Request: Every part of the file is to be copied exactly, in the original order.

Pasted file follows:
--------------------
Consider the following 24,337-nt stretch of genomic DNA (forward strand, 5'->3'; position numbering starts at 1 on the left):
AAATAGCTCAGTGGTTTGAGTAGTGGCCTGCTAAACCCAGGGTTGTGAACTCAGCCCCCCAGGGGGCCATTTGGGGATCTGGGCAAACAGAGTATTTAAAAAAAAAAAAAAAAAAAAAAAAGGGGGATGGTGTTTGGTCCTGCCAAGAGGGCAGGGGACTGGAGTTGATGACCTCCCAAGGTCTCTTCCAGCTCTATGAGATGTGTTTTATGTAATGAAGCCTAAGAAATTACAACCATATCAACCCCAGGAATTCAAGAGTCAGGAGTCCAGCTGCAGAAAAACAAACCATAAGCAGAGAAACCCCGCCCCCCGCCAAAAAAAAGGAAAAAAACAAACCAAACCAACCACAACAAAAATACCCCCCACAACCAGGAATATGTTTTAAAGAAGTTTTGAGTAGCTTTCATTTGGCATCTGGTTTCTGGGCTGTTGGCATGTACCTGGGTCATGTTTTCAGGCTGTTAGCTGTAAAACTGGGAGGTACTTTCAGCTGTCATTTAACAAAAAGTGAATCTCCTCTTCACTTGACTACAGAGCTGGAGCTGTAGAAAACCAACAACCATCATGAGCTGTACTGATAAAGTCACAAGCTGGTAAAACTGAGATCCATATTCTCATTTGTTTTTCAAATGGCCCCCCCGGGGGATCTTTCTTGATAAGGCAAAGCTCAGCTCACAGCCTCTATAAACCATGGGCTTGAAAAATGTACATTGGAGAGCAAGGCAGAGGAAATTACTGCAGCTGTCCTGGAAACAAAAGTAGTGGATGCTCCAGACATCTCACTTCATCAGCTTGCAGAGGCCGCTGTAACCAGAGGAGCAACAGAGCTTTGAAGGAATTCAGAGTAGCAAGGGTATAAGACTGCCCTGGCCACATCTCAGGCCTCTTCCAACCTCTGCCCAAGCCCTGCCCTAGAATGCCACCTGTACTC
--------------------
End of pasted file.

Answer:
Consider the following 24,337-nt stretch of genomic DNA (forward strand, 5'->3'; position numbering starts at 1 on the left):
AAATAGCTCAGTGGTTTGAGTAGTGGCCTGCTAAACCCAGGGTTGTGAACTCAGCCCCCCAGGGGGCCATTTGGGGATCTGGGCAAACAGAGTATTTAAAAAAAAAAAAAAAAAAAAAAAAGGGGGATGGTGTTTGGTCCTGCCAAGAGGGCAGGGGACTGGAGTTGATGACCTCCCAAGGTCTCTTCCAGCTCTATGAGATGTGTTTTATGTAATGAAGCCTAAGAAATTACAACCATATCAACCCCAGGAATTCAAGAGTCAGGAGTCCAGCTGCAGAAAAACAAACCATAAGCAGAGAAACCCCGCCCCCCGCCAAAAAAAAGGAAAAAAACAAACCAAACCAACCACAACAAAAATACCCCCCACAACCAGGAATATGTTTTAAAGAAGTTTTGAGTAGCTTTCATTTGGCATCTGGTTTCTGGGCTGTTGGCATGTACCTGGGTCATGTTTTCAGGCTGTTAGCTGTAAAACTGGGAGGTACTTTCAGCTGTCATTTAACAAAAAGTGAATCTCCTCTTCACTTGACTACAGAGCTGGAGCTGTAGAAAACCAACAACCATCATGAGCTGTACTGATAAAGTCACAAGCTGGTAAAACTGAGATCCATATTCTCATTTGTTTTTCAAATGGCCCCCCCGGGGGATCTTTCTTGATAAGGCAAAGCTCAGCTCACAGCCTCTATAAACCATGGGCTTGAAAAATGTACATTGGAGAGCAAGGCAGAGGAAATTACTGCAGCTGTCCTGGAAACAAAAGTAGTGGATGCTCCAGACATCTCACTTCATCAGCTTGCAGAGGCCGCTGTAACCAGAGGAGCAACAGAGCTTTGAAGGAATTCAGAGTAGCAAGGGTATAAGACTGCCCTGGCCACATCTCAGGCCTCTTCCAACCTCTGCCCAAGCCCTGCCCTAGAATGCCACCTGTACTC